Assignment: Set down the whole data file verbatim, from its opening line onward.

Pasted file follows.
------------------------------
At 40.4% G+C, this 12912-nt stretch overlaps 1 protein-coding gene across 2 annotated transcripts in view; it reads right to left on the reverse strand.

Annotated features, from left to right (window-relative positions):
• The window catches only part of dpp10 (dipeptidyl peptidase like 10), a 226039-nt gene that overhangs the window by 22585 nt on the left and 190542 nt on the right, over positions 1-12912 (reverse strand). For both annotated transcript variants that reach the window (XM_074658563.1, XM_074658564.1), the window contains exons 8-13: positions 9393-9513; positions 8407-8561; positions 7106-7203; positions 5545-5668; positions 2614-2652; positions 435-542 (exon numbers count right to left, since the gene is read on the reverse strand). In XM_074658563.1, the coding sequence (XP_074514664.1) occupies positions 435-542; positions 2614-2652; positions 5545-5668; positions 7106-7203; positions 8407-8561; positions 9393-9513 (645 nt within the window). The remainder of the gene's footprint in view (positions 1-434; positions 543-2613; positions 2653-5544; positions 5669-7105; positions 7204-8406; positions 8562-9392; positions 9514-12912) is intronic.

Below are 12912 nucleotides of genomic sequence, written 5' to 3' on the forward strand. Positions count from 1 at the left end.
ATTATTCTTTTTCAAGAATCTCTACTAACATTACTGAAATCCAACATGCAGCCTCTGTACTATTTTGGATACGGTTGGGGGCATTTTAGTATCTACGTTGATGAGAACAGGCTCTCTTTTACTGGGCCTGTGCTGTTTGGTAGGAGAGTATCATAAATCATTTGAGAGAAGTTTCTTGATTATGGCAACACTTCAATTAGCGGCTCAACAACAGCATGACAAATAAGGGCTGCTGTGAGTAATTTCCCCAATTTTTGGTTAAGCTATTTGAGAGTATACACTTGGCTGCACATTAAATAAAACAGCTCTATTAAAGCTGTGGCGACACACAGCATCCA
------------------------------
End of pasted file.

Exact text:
At 40.4% G+C, this 12912-nt stretch overlaps 1 protein-coding gene across 2 annotated transcripts in view; it reads right to left on the reverse strand.

Annotated features, from left to right (window-relative positions):
• The window catches only part of dpp10 (dipeptidyl peptidase like 10), a 226039-nt gene that overhangs the window by 22585 nt on the left and 190542 nt on the right, over positions 1-12912 (reverse strand). For both annotated transcript variants that reach the window (XM_074658563.1, XM_074658564.1), the window contains exons 8-13: positions 9393-9513; positions 8407-8561; positions 7106-7203; positions 5545-5668; positions 2614-2652; positions 435-542 (exon numbers count right to left, since the gene is read on the reverse strand). In XM_074658563.1, the coding sequence (XP_074514664.1) occupies positions 435-542; positions 2614-2652; positions 5545-5668; positions 7106-7203; positions 8407-8561; positions 9393-9513 (645 nt within the window). The remainder of the gene's footprint in view (positions 1-434; positions 543-2613; positions 2653-5544; positions 5669-7105; positions 7204-8406; positions 8562-9392; positions 9514-12912) is intronic.

Below are 12912 nucleotides of genomic sequence, written 5' to 3' on the forward strand. Positions count from 1 at the left end.
ATTATTCTTTTTCAAGAATCTCTACTAACATTACTGAAATCCAACATGCAGCCTCTGTACTATTTTGGATACGGTTGGGGGCATTTTAGTATCTACGTTGATGAGAACAGGCTCTCTTTTACTGGGCCTGTGCTGTTTGGTAGGAGAGTATCATAAATCATTTGAGAGAAGTTTCTTGATTATGGCAACACTTCAATTAGCGGCTCAACAACAGCATGACAAATAAGGGCTGCTGTGAGTAATTTCCCCAATTTTTGGTTAAGCTATTTGAGAGTATACACTTGGCTGCACATTAAATAAAACAGCTCTATTAAAGCTGTGGCGACACACAGCATCCA